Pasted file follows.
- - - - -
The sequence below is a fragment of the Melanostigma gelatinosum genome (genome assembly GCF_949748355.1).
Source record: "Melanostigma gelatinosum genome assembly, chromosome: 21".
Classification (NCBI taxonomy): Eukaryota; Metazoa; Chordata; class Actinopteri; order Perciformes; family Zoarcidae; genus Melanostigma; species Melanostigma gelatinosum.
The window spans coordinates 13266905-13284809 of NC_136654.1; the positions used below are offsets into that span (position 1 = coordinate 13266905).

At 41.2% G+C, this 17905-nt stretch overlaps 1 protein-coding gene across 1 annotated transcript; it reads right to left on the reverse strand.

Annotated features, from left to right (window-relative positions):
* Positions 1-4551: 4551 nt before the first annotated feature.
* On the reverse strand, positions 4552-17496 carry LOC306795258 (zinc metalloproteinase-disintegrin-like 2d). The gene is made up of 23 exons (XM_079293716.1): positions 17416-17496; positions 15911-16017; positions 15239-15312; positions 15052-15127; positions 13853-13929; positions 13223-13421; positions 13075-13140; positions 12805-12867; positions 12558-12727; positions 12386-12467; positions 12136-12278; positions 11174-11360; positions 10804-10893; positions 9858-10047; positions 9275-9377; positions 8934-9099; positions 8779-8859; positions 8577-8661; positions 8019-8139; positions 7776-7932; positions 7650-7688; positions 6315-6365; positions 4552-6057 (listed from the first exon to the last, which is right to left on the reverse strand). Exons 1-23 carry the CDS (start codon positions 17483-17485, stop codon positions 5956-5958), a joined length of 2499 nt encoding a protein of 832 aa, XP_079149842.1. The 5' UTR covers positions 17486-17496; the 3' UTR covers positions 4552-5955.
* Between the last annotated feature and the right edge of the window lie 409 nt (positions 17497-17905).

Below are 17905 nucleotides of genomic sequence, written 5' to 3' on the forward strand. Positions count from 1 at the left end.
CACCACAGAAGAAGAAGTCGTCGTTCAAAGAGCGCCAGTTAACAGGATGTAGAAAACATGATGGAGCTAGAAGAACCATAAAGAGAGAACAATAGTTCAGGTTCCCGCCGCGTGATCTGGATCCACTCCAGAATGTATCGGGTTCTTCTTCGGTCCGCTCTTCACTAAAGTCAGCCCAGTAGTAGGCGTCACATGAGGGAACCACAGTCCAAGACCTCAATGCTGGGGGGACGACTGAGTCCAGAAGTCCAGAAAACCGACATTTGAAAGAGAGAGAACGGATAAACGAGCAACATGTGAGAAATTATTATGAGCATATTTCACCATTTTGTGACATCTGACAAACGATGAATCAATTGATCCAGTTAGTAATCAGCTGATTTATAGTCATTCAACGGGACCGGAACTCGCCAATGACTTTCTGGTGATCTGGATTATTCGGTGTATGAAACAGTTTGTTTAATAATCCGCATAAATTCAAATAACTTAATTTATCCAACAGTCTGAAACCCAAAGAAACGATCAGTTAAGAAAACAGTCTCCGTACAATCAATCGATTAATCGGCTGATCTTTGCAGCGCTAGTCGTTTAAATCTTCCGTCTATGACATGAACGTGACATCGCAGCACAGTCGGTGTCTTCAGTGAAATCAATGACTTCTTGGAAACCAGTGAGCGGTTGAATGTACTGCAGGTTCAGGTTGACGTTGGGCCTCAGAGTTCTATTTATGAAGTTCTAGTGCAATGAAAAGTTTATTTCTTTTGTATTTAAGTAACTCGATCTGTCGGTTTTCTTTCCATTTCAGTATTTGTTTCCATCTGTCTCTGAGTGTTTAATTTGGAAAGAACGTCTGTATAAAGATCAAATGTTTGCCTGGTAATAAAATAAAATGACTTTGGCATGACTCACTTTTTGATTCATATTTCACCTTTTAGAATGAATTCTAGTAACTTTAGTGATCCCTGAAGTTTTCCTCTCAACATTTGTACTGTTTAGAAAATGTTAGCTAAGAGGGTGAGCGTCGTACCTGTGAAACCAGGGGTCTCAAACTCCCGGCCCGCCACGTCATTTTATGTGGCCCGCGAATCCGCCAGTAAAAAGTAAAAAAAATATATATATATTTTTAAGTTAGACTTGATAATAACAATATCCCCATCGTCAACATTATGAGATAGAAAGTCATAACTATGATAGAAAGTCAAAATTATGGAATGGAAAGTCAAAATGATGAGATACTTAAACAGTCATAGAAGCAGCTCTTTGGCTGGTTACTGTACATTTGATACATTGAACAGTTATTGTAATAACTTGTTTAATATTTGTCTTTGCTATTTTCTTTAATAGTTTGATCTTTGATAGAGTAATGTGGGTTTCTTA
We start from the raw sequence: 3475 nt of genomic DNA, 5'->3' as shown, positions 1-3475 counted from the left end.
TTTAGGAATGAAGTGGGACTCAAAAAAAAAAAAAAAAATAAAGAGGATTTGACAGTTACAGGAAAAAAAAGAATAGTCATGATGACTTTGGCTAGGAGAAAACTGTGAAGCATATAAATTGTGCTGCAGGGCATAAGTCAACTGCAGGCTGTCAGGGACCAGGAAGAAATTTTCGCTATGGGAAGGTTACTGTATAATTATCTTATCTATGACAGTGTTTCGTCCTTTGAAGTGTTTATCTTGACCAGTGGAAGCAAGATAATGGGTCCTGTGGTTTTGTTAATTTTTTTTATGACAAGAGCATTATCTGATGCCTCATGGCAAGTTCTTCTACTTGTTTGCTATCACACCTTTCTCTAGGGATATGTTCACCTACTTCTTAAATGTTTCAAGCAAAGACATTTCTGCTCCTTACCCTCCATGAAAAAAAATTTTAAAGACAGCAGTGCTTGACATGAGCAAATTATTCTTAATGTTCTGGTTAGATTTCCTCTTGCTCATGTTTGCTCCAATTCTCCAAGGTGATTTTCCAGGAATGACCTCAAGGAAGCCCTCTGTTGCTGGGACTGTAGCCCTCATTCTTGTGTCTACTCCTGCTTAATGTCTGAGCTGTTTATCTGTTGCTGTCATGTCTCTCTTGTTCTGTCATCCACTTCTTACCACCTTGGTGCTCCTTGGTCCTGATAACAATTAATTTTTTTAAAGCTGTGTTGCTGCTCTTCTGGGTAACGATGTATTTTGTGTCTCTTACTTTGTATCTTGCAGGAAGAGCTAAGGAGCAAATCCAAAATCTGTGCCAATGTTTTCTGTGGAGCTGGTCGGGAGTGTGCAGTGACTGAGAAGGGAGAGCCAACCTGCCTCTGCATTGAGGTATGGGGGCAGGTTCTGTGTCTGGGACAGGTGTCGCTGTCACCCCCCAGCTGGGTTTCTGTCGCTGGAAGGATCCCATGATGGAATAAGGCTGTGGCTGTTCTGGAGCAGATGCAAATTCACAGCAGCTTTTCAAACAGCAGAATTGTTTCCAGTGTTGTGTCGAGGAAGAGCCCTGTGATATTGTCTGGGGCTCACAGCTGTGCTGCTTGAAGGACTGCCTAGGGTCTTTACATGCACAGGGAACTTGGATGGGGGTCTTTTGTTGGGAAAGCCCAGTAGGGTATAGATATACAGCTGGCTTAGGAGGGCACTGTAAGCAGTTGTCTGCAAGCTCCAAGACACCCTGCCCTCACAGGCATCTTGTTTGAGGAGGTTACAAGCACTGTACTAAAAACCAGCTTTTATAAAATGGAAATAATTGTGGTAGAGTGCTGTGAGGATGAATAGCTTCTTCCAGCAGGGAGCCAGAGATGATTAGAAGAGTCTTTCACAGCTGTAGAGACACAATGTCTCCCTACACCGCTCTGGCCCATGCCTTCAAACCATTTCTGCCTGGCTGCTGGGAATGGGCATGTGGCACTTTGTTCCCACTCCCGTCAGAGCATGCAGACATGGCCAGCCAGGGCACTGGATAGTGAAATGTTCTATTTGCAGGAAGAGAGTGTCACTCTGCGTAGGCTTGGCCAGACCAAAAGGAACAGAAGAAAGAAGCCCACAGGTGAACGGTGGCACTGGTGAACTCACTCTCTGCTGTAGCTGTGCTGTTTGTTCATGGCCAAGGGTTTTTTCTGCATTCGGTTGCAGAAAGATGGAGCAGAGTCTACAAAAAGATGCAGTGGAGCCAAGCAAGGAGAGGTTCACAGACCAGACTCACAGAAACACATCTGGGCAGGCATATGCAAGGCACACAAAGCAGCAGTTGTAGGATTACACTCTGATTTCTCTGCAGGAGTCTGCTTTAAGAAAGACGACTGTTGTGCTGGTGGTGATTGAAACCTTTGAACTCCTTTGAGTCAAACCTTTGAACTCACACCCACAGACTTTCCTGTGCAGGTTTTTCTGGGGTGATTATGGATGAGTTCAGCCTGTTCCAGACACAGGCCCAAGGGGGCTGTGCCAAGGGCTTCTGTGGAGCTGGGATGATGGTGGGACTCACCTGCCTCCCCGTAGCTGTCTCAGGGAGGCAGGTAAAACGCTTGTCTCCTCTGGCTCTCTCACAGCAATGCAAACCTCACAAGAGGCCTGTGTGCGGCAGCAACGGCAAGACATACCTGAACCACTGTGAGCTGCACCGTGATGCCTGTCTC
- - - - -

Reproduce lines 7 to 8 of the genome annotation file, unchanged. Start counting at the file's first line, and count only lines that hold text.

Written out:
* Positions 1-4551: 4551 nt before the first annotated feature.
* On the reverse strand, positions 4552-17496 carry LOC306795258 (zinc metalloproteinase-disintegrin-like 2d). The gene is made up of 23 exons (XM_079293716.1): positions 17416-17496; positions 15911-16017; positions 15239-15312; positions 15052-15127; positions 13853-13929; positions 13223-13421; positions 13075-13140; positions 12805-12867; positions 12558-12727; positions 12386-12467; positions 12136-12278; positions 11174-11360; positions 10804-10893; positions 9858-10047; positions 9275-9377; positions 8934-9099; positions 8779-8859; positions 8577-8661; positions 8019-8139; positions 7776-7932; positions 7650-7688; positions 6315-6365; positions 4552-6057 (listed from the first exon to the last, which is right to left on the reverse strand). Exons 1-23 carry the CDS (start codon positions 17483-17485, stop codon positions 5956-5958), a joined length of 2499 nt encoding a protein of 832 aa, XP_079149842.1. The 5' UTR covers positions 17486-17496; the 3' UTR covers positions 4552-5955.